Thanks to my college professors
Thanks to Gerry Hotaling and Larry Siegel, criminal justice professors at the University of Lowell (now UMass Lowell) who encouraged this blue-collar kid to go on for a Ph.D. Gerry passed away much too young, but I will never forget the humor and inspiration he brought to the classroom. A special thanks to Joe Lipchitz at the University of Lowell for arranging a scholarship for me when I could not afford to stay in college.
Thanks to David Bayley and Robert Worden, who co-chaired my dissertation committee. Both shared their considerable knowledge of policing during my graduate studies at SUNY Albany. Thanks also to David Duffee and Allissa Worden, two other professors at SUNY Albany who influenced my thinking about crime and criminal justice. A special thanks to Graeme Newman, who has spent four decades going the extra mile for SUNY Albany graduate students.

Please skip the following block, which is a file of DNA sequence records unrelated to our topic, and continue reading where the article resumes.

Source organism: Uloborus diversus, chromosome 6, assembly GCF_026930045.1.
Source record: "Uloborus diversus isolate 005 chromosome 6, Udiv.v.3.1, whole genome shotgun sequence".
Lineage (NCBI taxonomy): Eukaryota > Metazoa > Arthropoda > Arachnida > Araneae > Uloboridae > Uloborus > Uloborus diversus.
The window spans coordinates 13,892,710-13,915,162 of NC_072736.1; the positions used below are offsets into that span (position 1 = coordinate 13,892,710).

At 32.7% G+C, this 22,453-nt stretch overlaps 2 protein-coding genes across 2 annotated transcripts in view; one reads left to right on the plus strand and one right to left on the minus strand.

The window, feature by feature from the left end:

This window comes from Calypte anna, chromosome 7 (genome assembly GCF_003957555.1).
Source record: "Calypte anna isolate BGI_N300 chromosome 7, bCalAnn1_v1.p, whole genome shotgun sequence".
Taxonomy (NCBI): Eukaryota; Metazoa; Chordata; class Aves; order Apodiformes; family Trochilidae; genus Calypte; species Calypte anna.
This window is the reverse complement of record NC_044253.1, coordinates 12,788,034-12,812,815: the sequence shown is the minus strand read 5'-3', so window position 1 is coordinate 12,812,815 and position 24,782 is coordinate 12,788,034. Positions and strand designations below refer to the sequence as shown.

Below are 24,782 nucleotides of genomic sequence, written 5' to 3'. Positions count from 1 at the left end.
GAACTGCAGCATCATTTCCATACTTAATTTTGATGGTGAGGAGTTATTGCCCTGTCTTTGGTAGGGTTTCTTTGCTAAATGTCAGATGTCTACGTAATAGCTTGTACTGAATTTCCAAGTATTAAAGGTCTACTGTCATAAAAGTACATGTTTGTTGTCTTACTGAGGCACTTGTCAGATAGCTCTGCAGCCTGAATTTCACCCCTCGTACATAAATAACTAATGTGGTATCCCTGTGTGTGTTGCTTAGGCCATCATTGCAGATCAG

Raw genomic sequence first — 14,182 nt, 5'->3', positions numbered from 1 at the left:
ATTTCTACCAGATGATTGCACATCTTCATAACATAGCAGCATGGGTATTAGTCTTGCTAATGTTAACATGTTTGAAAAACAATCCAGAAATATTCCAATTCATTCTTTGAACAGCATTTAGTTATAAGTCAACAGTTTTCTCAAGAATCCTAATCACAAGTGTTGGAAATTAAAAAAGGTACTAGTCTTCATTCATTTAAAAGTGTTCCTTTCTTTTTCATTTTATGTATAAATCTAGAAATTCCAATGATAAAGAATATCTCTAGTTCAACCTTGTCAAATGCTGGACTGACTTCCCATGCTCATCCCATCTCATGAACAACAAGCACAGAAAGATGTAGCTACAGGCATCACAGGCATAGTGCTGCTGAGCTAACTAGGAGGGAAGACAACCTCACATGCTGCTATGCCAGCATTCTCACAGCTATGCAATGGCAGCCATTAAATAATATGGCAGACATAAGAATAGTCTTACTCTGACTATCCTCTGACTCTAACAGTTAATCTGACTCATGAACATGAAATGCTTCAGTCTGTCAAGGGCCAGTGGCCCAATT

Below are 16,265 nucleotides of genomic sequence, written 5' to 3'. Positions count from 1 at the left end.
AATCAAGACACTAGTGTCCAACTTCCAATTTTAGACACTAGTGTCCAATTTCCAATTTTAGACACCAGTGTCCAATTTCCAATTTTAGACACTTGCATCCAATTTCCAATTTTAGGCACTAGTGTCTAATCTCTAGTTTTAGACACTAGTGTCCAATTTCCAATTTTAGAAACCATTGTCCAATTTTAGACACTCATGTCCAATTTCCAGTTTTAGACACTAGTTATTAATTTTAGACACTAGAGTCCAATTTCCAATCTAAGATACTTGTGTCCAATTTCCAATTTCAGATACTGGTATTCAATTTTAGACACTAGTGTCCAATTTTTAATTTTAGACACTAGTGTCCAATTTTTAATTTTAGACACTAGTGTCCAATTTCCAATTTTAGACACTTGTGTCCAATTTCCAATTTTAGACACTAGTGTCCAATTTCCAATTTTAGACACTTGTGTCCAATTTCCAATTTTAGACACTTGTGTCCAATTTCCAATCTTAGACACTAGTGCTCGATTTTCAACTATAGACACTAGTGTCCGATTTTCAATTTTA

Thanks to my martial arts instructors
Thanks also to the various martial artists who have taught their art to me. I am currently a purple belt in Gracie Brazilian jiu jitsu under Master Pedro Sauer, one of the finest instructors in the world. I’ve also had the good fortune to study jiu jitsu under Grandmaster Relson Gracie (who awarded me my blue belt) whenever he visits the area. His family created Gracie jiu jitsu.
I also want to thank the many black belt instructors in the Pedro Sauer Brazilian Jiu Jitsu Association and the Relson Gracie Jiu Jitsu Association who have spent time teaching me. There are too many to name all of them, but the ones who have helped me a lot include Dennis Barongan, Scott Devine, Eddie Edmunds, Dexter Gould, Jim Hannan, Luis Heredia, and Toney Waldecker.
A special thanks to my former boxing coach, Ray Holland, at the Albany Boys and Girls Club and the Albany Housing Authority. Thanks also to Art Ramalho, owner of the West End Gym in Lowell, Massachusetts, where I spent a year learning to box before moving to Albany many years ago. These guys have spent most of their lives teaching boxing to inner city children and they are a real source of inspiration.
You can catch a cameo appearance of Art Ramalho in The Fighter, a movie based on the West End Gym's most famous fighter, Irish Micky Ward.
From L to R: Master Pedro Sauer, Ed Maguire, and Grandmaster Relson Gracie